The Real Story Behind Rudolph the Red-Nosed Reindeer

For many people, Christmas will forever be associated with the television specials they watched as children, and there may be no better-loved program than Rudolph the Red-Nosed Reindeer.  The original broadcast of this Rankin/Bass stop-motion classic took place Dec. 6, 1964, on NBC, and starred the voice of Toronto’s own Paul Soles!  

In the new CBC documentary, Dreaming of a Jewish Christmas, we explore the origins of this and many other Christmas songs, written by the most unlikely of songwriters. Rudolph the Red-Nosed Reindeer was, in fact, penned by a Jewish writer and the inspiration for his little reindeer came from the loss of his wife and the love he had for his daughter.

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Rudolph the Red-Nosed Reindeer: The Book

The story of Rudolph the Red-Nosed Reindeer began in 1939 with a Jewish Chicago copywriter named Robert May. May worked in the ad department of Montgomery Ward, a department store chain second only to Sears as America’s largest retailer. Every year, they purchased and gave away free Christmas colouring books, but they decided that year to create their own. They gave the task of writing it to May with the instructions: make it about an animal.

However, Robert May’s story would take a tragic turn.

The same year, May’s wife contracted cancer, and when she died a few months later, he was left to raise their young daughter Barbara alone. His employer suggested he quit work on the book and turn in whatever he had done so far but May refused, writing years later, “I needed Rudolph now more than ever.”

Remembering his daughter’s love for the deer at the Lincoln Park Zoo, May invented for the subject of his book a little reindeer with a shiny nose. He thought this creature might become a symbol for himself and Barbara that happier times lay ahead.

He was right.

When Rudolph the Red-Nosed Reindeer came out at Christmas 1939, it was an instant hit.  Montgomery Ward gave out 2.4 million copies, and only stopped issuing it afterwards because of wartime restrictions on paper. When they resumed in 1946, it was even more popular.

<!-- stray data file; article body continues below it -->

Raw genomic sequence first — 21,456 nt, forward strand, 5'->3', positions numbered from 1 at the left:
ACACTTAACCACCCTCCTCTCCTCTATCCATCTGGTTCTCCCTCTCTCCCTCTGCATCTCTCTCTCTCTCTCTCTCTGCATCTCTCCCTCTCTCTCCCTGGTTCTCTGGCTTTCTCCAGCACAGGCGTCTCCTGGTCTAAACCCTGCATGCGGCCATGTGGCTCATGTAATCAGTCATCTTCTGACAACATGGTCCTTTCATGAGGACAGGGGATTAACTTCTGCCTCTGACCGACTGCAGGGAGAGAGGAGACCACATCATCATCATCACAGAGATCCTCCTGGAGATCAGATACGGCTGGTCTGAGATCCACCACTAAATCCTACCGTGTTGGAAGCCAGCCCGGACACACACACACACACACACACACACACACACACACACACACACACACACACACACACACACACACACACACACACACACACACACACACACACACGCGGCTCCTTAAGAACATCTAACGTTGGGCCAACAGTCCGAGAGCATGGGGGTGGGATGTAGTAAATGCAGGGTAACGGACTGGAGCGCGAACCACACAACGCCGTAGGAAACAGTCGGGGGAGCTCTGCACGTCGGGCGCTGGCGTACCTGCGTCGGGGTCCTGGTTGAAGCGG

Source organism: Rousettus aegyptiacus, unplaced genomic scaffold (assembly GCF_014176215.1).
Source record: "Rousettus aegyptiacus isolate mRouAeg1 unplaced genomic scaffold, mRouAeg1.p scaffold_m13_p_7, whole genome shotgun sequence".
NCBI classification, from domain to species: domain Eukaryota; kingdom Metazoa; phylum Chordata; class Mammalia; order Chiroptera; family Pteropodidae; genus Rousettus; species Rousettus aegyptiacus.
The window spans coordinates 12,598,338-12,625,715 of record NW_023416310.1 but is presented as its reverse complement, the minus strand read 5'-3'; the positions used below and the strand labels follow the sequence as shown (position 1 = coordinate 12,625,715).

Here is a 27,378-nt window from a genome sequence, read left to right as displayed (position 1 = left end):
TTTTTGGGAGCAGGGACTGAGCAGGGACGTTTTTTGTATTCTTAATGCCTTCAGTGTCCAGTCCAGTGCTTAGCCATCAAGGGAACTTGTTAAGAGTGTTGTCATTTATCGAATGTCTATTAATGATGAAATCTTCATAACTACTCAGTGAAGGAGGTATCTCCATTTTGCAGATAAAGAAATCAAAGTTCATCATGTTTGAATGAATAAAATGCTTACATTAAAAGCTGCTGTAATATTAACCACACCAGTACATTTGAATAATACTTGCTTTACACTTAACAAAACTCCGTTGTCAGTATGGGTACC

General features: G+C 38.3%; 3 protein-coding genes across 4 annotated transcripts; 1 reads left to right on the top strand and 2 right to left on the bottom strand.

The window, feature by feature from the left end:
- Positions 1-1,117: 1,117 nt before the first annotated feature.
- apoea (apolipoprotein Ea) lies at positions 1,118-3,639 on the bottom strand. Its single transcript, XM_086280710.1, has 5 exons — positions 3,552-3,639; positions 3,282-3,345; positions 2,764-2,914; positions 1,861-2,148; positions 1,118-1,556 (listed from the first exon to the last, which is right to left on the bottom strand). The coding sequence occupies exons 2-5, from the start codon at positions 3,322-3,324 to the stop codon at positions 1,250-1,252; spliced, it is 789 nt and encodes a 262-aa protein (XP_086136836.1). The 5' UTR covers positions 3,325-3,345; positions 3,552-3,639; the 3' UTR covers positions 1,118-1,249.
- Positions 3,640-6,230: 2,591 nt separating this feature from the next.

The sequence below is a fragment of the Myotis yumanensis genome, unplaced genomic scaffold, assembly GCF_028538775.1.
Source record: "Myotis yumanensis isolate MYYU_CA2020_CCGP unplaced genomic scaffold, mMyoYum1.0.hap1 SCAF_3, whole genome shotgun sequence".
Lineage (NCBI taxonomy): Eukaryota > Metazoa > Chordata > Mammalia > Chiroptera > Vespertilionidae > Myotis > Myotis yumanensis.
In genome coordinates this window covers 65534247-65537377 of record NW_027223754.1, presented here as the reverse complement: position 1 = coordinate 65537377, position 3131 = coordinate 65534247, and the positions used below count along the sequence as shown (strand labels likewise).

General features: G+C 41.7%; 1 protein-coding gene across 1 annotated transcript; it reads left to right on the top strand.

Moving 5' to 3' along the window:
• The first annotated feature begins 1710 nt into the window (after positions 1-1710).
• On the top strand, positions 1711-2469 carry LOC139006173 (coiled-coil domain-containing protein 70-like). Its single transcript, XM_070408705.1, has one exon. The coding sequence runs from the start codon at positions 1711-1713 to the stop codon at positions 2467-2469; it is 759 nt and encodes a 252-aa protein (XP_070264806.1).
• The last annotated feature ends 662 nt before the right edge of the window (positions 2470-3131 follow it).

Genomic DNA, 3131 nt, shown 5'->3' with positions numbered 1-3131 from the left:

For all his efforts, Robert May never received anything more than his salary, but that changed in 1947. Sewell Avery, the head of Montgomery Ward, perhaps moved by the spirit of the holiday, gave all the rights for Rudolph to the copywriter. It was the first time the company had ever done so.

Rudolph the Red-Nosed Reindeer: The Song

May's Rudolph story would soon reach legendary status: A songwriter named Johnny Marks married Robert May's sister, Margaret, the same year.

Marks was born on November 10, 1909, in Mt. Vernon, N.Y., to a secular, Jewish family. He was a decorated World War II veteran who graduated from Colgate University and studied music at Columbia and in Paris. He began writing songs much earlier, however, at the age of 13.

Marks had first become aware of the story of Rudolph when it was published in 1939 and had begun jotting notes in a notebook he kept for working on songs. The year after his marriage into the May family, he began adding music and quickly felt sure he had a hit. He asked Gene Autry to record it and although Autry did not like the song, his wife did and persuaded him to put it out as a “B” side. The “B” side became the second-biggest selling Christmas song of all time, behind only White Christmas.

Listen to the original recording of Rudolph the Red-Nosed Reindeer.

Rudolph the Red-Nosed Reindeer: The Movie

In 1964, Johnny Marks’ song gave inspiration for the stop-motion film. It was produced by Rankin/Bass Productions and, with the exception of Burl Ives, all of the voices were recorded by Canadian actors at RCA Studio in Toronto. This included Paul Soles, who in a 2014 interview with CBC explained the appeal of the story: "Everybody's been to some degree separated out, found wanting, not quite fully fitting in," said Soles, who himself did not always fit in growing up Jewish. The popularity of Rudolph the Red-Nosed Reindeer has never waned. It has been broadcast every year since 1964, making it the longest-running Christmas TV special in history.

 
Produced with additional funding from: